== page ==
Opinion: Strategic Pay is releasing one of its series of surveys of director pay and associated issues. I am always careful when reacting to such reports.
Many are less genuine research exercises than they are marketing collateral. This one is no exception. Nothing inherently wrong with that but typically such surveys are structured and presented to enhance the reputation of the promoter rather than generate insight.
So interpret with care. I think that is what is meant by “provides valuable data that can drive change and inform decisions” – that is, “call us”.
As you might expect I have seen many of these surveys over the years. Directors read them with the enthusiasm of a TAB gambler reading The Friday Flash. Both parties are looking for the guide to their next lucky return.
* Jo Brosnahan: Stale boards pushed to think deeper than bottom line
* Surprise survey: Gender pay gap worsening on boards of directors
* Rob Campbell: Health money wasted on empty offices underscores problem
I can hear the proposals being drafted now based on how little directors’ fees have moved despite inflation. Woe is us! We will not be able to recruit suitable directors! (That is, more people like us.)
As a useful rule of thumb, if a potential director is put off by the fee you are lucky to avoid them
There is no substantive evidence that recruiting suitable directors is difficult at present or likely to become so. I certainly get plenty of inquiries myself seeking advice on entering a “governance career”.
It’s hard to understand why people see this gig economy role as a “career” or why someone who’s just been sacked might be a good advisor but it does happen.
Governance roles are very diverse and lumping them together is not helpful. The Strategic Pay survey divides by size, ownership type and industry. The fee differences are pretty much of the type one would expect.
I don’t think fees are all that important. There is no research evidence linking fee levels to value; I have never seen a “directors’ strike”; plenty of attention is given to fee increases, but beyond a gentle grumble from time to time they are seldom all that contentious.
As a useful rule of thumb, if a potential director is put off by the fee you are lucky to avoid them. Directors should be driven by interest and capability and a desire to contribute not reliance on the fee. That will not stop directors ensuring they do OK, and we can rely on their peer group mutual interests along with executive “board pleasing” behaviour to prevent boardroom poverty becoming a pressing social issue.
Similarly you can safely ignore the “increased risk” arguments. Directors manage to shift such risks through paid insurance arrangements and management structures to deliver assurance on their obligations.
This is to be expected and has been effective to a degree where enforced by new laws. It is of course costly to the organisation. Negative incentives work as well as positive ones, often better.
The bigger issues about governance and the board members that provide it are these:
► The costs of governance are rising when considered in their totality. Organisations should be considering whether the size, composition and contribution of their board and the support it requires are really meeting the needs of the organisation. Efficiency and effectiveness reviews should not stop on the way in through the boardroom door.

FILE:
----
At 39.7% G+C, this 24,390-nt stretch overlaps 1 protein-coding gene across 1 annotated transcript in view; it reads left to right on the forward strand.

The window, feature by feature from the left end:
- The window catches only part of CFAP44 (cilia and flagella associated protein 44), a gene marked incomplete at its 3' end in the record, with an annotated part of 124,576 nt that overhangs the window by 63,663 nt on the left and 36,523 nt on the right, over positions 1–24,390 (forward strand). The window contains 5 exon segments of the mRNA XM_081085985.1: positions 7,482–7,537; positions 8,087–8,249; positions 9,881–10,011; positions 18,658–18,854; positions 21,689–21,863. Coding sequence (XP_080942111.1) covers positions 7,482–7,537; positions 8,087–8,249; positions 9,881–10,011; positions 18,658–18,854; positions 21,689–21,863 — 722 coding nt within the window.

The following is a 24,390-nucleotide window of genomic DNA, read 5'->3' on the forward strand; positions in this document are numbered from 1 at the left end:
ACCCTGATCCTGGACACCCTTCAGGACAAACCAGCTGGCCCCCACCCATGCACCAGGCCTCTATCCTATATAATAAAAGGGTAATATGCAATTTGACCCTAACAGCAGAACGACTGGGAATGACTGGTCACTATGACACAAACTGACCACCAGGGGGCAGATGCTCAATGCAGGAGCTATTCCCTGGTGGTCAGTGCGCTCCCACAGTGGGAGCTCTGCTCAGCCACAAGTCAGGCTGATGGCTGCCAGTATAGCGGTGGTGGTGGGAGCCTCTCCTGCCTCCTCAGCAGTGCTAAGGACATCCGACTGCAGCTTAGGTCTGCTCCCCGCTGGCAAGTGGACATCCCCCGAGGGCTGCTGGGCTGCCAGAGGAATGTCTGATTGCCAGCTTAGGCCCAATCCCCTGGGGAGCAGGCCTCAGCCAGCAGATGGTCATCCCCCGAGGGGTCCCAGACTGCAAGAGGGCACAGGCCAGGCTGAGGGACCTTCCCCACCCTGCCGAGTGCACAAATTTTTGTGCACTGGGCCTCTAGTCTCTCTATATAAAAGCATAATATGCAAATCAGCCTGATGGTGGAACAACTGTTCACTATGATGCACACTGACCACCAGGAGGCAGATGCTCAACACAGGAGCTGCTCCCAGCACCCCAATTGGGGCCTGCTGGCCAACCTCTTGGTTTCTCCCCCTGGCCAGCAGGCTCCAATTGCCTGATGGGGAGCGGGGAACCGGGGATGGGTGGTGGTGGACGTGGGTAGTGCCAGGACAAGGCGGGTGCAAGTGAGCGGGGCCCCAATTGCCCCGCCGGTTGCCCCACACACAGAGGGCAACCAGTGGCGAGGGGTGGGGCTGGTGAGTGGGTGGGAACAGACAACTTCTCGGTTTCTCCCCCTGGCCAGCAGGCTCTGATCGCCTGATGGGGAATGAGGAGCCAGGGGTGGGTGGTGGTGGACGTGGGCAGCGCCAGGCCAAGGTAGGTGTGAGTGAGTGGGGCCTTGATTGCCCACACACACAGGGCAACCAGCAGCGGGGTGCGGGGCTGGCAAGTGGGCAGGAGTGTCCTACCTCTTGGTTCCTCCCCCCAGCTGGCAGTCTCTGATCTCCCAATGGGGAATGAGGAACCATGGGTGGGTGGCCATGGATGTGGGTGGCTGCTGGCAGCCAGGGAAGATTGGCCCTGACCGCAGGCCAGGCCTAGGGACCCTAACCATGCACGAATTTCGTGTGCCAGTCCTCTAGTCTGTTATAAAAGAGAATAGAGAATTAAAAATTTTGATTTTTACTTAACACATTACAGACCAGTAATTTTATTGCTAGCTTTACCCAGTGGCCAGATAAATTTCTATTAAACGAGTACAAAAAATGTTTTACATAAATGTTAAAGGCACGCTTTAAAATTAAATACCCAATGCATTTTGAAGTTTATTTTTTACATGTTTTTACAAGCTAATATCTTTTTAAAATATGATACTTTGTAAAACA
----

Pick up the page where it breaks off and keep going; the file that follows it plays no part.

► It’s not even obvious that all boards have a point. Some are simply there for show. For example in the state sector, where effective governance really lies with ministers and monitoring bodies and their interaction with senior public servants, many boards have really not much more than an advisory function.
► Similarly one sees non-government and start-up and charitable organisations with boards that largely just give a veneer of “corporate legitimacy” derived from an outdated and often repressive expectation of being “business-like” even when that is not their appropriate purpose or practice.
The model that all this derives from is quite limited. The basic idea is there is (in a company) a tension between the owners (shareholders) and the employees. The board appointed by the shareholders exists to watch the employees at more regular intervals and intensity than the shareholders can, and keep them in line with the shareholder interests. There was a sound argument for this in a different information age and for commercial enterprises.
Whether that model should ever have been extended as widely as it has to all sorts of organisations is arguable at least. In my view we have vastly over-corporatised a great deal of our human activity. Not every activity is a business with private ownership interests to protect.
But, more significantly, modern information systems make instant and complete data much more accessible. Monitoring as a function can be effective in a number of ways, and monthly board meetings might even rank pretty low in the list. Similarly direction from owners or stakeholders does not need to be exercised by such an indirect form.
Effective managers always seek advice but it is unlikely this will always be best sought from a standing group such as a board. Nor is that obviously the best means of leadership in a rapidly shifting environment.
Put simply, we should be much more focused on what controls, monitoring, guidance and leadership our organisations really need. And less on the pay and conditions for what we have inherited from the past.